Other cultural developments under his reign include the first Saudi public concerts by a female singer, the first Saudi sports stadium to admit women, an increased presence of women in the workforce and opening the country to international tourists by introducing an e-visa system.

His Saudi Vision 2030 program aims to diversify the country’s e-economy through investment in non-oil sectors including technology and tourism.

There is no substantial change in the so-called religious reforms which are ritualistic in nature and are only aimed at strengthening the authority of the Crown.

Now the Saudi Ruling hierarchy is waking up to the reality that their oil wells would soon dry up which will severely affect their economy.

A detailed analysis reveals that without Net Exports, there would be about 221 years of oil left (at current consumption levels).

The United Arab Emirates has successfully launched its Mars Mission which will meet the Red planet in six months.

Ruler of Dubai Sheikh Mohammad has brought unprecedented changes to his land by inviting the best architects who have raised spectacular skylines displaying the worlds’ tallest and most stunning buildings; and the ‘Emirates’ has become the world’s top airline.

The UAE is looked upon as futuristic gimmickry: A boy of 27 years of age has been appointed as the world’s first minister of artificial intelligence.

Following UAE’s example all other GCC countries have also followed the same pattern. How could Saudi Arabia, therefore, be left behind?

Saudi Arabia has started the construction of Neom, a futuristic mega city deep in the desert bordering the Red Sea.

Costing $500 billion upward, it will feature artificial rain, a fake moon, robotic maids, flying taxis and holographic teachers.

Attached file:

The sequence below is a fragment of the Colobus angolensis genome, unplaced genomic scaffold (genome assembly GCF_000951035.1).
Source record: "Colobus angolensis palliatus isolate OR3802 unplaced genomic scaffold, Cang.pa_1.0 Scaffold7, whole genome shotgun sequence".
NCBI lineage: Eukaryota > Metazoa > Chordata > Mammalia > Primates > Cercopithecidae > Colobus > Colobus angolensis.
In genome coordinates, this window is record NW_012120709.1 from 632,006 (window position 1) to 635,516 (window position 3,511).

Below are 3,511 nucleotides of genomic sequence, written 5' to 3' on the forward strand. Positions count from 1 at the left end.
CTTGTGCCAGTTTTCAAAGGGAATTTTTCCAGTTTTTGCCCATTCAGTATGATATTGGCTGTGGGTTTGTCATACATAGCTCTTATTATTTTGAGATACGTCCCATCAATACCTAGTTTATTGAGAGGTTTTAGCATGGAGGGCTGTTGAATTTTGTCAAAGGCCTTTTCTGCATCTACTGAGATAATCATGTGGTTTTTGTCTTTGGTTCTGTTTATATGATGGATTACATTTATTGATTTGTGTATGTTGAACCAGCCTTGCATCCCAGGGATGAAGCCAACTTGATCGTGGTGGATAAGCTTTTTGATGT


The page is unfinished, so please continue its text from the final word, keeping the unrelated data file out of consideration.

Qatar has already spent over $220bn while hosting the 2022 FIFA World Cup. Expansive been flown in from around the globe to run all this show.

New Arab universities are spreading fast with several US universities having Arab campuses to which famous foreign professors are lured with incredible pay packages.

Laboratories are stuffed with scientific equipment and every kind of infrastructure is there for the asking.

Eminent surveys declare it as “West Asia’s second most scientifically productive country after Israel”.

Other GCC countries have also shot up in world rankings as well. A UNESCO’s Science Report, observed that in most Arab countries, “the education system is still not turning out graduates who are motivated to contribute to a healthier economy”.

The report bemoans their poor work ethic and lack of curiosity among their students. Reading habits are undeveloped. Various scholars have observed, “Arab culture is self-absorbed and centred on self-pride.

” Convinced that they possess the only true religion and, therefore, claim eternal monopoly over truth.

That is why the entire Arab nation suffers from narcissism on a civilizational scale. To shelve this thinking, the Arabs would still take at least two more generations to vie with the enlightened nations of the West.

—The writer is former member of Provincial Civil Service and author of three books, based in Islamabad.